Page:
16 Month Old Hitting

Updated on November 04, 2009
D.B. asks from Coulee City, WA
7 answers

SO my daughter who is now 16 months has started hitting all the time. We have tried taping her hand and telling her no no, or hitting is not nice, but she just laughs and runs away. We have also tried giving her a light pat on the bum and telling her the same thing, which worked for a few days, but not anymore. So I tried time outs yesterday. If she would hit I would place her on the time out stool for 1 minute and then when the timer beeped, I would tell her I put her in time out for hitting and she then has to go give the person she hit a love. But then again this morning she is hitting again and nothing is working! I know she is young, but I watch a few friends' kids and I do not want her hitting them or her brother! Any advice would be appreciated! Thanks and Gob Bless!

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answers from Seattle on

Hitting and biting is a very normal phase at that age.
While there certainly are different ways to deal with unwanted behaviors, I would suggest that in this case to you refrain from a "pat on the butt" - kinda hard for a child to understand that hitting is not okay, except when mommy and daddy do it Edit: Sorry I read taping not tapping. I still think though, that it is counterproductive, if you are trying to teach that hitting is not ok.

Whatever you decide on for discipline you have to remind yourself of two things: there are no quick fixes and you must be consistent!
Just because you tried time outs yesterday, it does not mean that she will not test her limits again today or an hour later or five minutes later for that matter. At this age they are still learning the concept of action and response, so your response must be predictable all the time. Pick something and stick with it.
We went with a warning/timeout method. First time hitting I issued a warning, a reminder that hitting hurts and it is not nice and if you hit, you will sit in time out. Next time hitting, I put her in time out. She usually stayed there no more than a minute. We also taught her to apologize and give a gentle touch. It took a few weeks, but the hitting and biting have since completely stopped.

For me this age was very difficult, I had trouble adjusting from parenting a baby to parenting a toddler, but as much as she seems, grown up and cocky, laughing at you when you discipline her, remind yourself that she is STILL a baby and that she will learn to respond to gentle discipline just like she would learn to respond to physical pain or restraints. It may take a little longer to learn but is very much worth it.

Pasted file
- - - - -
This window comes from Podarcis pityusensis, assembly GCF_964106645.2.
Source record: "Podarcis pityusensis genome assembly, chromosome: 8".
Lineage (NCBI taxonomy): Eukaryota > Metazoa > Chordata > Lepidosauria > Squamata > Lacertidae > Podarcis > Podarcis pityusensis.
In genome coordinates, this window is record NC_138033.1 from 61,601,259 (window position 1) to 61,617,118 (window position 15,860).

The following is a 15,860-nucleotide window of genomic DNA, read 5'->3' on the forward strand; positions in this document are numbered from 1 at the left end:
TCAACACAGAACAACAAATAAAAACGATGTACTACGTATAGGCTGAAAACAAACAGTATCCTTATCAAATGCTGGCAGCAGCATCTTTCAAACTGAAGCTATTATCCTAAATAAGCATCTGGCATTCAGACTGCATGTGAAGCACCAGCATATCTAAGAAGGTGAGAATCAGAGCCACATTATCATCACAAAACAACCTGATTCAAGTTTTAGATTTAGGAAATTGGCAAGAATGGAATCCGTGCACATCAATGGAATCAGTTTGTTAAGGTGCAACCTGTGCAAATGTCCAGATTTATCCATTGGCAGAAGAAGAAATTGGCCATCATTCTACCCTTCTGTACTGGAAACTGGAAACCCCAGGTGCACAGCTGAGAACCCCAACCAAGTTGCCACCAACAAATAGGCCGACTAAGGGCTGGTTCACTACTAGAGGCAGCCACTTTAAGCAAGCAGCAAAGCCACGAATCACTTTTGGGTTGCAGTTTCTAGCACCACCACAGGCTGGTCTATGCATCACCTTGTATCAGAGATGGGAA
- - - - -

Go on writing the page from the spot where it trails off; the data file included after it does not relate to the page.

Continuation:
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answers from Portland on

Hi D.,

Buy or check out "Hands are Not for Hitting". The whole series is fabulous! A reminder for what hands are for and other things she CAN hit work well. "We hit pillows, not people. Hitting people hurts." Also try consoling the person who got hit right away taking the attention AWAY from her. This worked well for my kiddo and my sister (a preschool teacher) swears by this method.

Good luck!

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answers from Portland on

You said that she laughs and runs away. Sounds like this is a game to her. Substitute some other way for her to get your attention and have fun. Perhaps a tickle would work. Tell her, as you have been doing, that hitting is not OK, but then find some other way to have fun.

When she hits in anger place her in time out. At a little over one it's not so much a regular time out as it's removing her from the situation and letting her know that hitting is not an acceptable way to express anger.

I am a playground volunteer and frequently see kids "hitting" each other in fun. They are old enough to know the difference in the way hitting is done. YBecause your daughter is not old enough to make that differentiation you have to be clear about not hitting at any time.

Are there older children or adults in your family who use "hitting" in a playful or affectionate way? If so, I suggest that you make everyone aware of how confusing this is to your daughter and perhaps they could help by not hitting in her presence? I'm not sure that is practical. If they don't stop your daughter will still learn by your consistent enforcement to her of not hitting.